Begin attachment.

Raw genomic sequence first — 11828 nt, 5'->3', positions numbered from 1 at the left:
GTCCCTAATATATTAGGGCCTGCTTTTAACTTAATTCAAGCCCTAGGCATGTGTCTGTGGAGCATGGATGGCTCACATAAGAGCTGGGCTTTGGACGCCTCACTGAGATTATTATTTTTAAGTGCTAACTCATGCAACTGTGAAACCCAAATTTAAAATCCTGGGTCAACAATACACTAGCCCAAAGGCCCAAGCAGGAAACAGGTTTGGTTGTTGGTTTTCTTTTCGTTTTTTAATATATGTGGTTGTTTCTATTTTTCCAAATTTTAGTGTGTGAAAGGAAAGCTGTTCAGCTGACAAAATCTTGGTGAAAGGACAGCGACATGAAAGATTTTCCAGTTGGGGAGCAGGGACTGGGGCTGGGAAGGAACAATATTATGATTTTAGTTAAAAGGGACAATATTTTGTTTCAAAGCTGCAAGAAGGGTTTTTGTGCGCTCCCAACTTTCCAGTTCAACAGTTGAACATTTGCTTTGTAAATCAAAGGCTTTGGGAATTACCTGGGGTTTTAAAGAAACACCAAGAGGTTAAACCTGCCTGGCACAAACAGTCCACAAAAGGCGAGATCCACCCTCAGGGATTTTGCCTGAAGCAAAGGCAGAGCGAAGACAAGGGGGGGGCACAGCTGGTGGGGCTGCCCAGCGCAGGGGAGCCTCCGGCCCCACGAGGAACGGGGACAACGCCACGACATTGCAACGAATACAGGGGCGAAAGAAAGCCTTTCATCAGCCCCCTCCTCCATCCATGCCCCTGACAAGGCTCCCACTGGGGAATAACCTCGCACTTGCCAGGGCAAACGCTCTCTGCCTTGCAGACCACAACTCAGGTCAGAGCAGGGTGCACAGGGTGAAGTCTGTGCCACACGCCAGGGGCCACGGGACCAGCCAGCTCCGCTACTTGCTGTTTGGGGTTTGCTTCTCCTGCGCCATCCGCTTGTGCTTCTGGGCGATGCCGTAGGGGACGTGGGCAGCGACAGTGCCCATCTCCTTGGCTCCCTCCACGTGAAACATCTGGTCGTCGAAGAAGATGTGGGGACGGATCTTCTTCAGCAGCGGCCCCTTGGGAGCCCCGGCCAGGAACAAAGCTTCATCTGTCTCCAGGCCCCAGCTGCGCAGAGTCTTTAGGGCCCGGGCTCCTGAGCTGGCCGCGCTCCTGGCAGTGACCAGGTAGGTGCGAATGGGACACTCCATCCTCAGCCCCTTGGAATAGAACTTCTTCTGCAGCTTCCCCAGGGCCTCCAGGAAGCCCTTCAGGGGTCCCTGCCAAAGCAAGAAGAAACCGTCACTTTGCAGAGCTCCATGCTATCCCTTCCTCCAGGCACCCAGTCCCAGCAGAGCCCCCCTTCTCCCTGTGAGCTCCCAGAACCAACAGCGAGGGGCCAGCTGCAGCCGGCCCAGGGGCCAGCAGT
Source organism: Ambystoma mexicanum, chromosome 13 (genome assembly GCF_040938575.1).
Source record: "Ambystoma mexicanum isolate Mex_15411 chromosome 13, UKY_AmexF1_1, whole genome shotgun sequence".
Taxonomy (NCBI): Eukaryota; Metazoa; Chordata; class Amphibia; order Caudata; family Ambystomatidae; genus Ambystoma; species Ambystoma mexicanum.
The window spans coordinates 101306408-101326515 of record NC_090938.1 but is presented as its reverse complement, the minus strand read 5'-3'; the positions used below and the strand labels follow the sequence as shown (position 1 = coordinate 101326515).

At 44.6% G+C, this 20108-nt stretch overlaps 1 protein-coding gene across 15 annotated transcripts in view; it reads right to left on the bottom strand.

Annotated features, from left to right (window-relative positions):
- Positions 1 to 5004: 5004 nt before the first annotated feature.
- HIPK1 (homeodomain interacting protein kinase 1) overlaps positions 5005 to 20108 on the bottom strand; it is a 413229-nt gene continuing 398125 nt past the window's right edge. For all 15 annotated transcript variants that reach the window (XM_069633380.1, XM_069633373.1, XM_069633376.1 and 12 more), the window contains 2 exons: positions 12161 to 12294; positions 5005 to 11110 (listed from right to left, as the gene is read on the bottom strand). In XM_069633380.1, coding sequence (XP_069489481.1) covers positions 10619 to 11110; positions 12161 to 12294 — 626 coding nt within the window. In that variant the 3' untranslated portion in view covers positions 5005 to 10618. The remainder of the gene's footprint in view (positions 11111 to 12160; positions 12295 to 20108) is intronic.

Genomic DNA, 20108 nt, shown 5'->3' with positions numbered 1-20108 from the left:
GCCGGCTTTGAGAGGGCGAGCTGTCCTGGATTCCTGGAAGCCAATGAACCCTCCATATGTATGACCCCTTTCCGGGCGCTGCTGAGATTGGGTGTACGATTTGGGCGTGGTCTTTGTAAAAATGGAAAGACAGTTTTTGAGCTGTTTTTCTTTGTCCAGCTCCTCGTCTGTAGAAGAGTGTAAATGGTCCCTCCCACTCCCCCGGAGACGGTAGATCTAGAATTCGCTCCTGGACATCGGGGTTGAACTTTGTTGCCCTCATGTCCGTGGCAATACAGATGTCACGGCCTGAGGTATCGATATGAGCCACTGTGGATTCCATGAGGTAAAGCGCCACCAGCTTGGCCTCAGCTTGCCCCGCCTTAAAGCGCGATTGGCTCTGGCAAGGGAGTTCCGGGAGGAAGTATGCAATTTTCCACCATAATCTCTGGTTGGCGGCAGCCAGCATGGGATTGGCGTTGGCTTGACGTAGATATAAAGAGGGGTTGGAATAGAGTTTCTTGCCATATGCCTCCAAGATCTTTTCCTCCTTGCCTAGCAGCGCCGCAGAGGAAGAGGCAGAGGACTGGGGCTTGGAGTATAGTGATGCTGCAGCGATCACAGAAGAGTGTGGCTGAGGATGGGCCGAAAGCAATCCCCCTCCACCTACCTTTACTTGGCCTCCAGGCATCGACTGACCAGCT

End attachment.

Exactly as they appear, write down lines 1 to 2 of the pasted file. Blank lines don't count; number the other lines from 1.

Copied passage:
Raw genomic sequence first — 11828 nt, 5'->3', positions numbered from 1 at the left:
GTCCCTAATATATTAGGGCCTGCTTTTAACTTAATTCAAGCCCTAGGCATGTGTCTGTGGAGCATGGATGGCTCACATAAGAGCTGGGCTTTGGACGCCTCACTGAGATTATTATTTTTAAGTGCTAACTCATGCAACTGTGAAACCCAAATTTAAAATCCTGGGTCAACAATACACTAGCCCAAAGGCCCAAGCAGGAAACAGGTTTGGTTGTTGGTTTTCTTTTCGTTTTTTAATATATGTGGTTGTTTCTATTTTTCCAAATTTTAGTGTGTGAAAGGAAAGCTGTTCAGCTGACAAAATCTTGGTGAAAGGACAGCGACATGAAAGATTTTCCAGTTGGGGAGCAGGGACTGGGGCTGGGAAGGAACAATATTATGATTTTAGTTAAAAGGGACAATATTTTGTTTCAAAGCTGCAAGAAGGGTTTTTGTGCGCTCCCAACTTTCCAGTTCAACAGTTGAACATTTGCTTTGTAAATCAAAGGCTTTGGGAATTACCTGGGGTTTTAAAGAAACACCAAGAGGTTAAACCTGCCTGGCACAAACAGTCCACAAAAGGCGAGATCCACCCTCAGGGATTTTGCCTGAAGCAAAGGCAGAGCGAAGACAAGGGGGGGGCACAGCTGGTGGGGCTGCCCAGCGCAGGGGAGCCTCCGGCCCCACGAGGAACGGGGACAACGCCACGACATTGCAACGAATACAGGGGCGAAAGAAAGCCTTTCATCAGCCCCCTCCTCCATCCATGCCCCTGACAAGGCTCCCACTGGGGAATAACCTCGCACTTGCCAGGGCAAACGCTCTCTGCCTTGCAGACCACAACTCAGGTCAGAGCAGGGTGCACAGGGTGAAGTCTGTGCCACACGCCAGGGGCCACGGGACCAGCCAGCTCCGCTACTTGCTGTTTGGGGTTTGCTTCTCCTGCGCCATCCGCTTGTGCTTCTGGGCGATGCCGTAGGGGACGTGGGCAGCGACAGTGCCCATCTCCTTGGCTCCCTCCACGTGAAACATCTGGTCGTCGAAGAAGATGTGGGGACGGATCTTCTTCAGCAGCGGCCCCTTGGGAGCCCCGGCCAGGAACAAAGCTTCATCTGTCTCCAGGCCCCAGCTGCGCAGAGTCTTTAGGGCCCGGGCTCCTGAGCTGGCCGCGCTCCTGGCAGTGACCAGGTAGGTGCGAATGGGACACTCCATCCTCAGCCCCTTGGAATAGAACTTCTTCTGCAGCTTCCCCAGGGCCTCCAGGAAGCCCTTCAGGGGTCCCTGCCAAAGCAAGAAGAAACCGTCACTTTGCAGAGCTCCATGCTATCCCTTCCTCCAGGCACCCAGTCCCAGCAGAGCCCCCCTTCTCCCTGTGAGCTCCCAGAACCAACAGCGAGGGGCCAGCTGCAGCCGGCCCAGGGGCCAGCAGT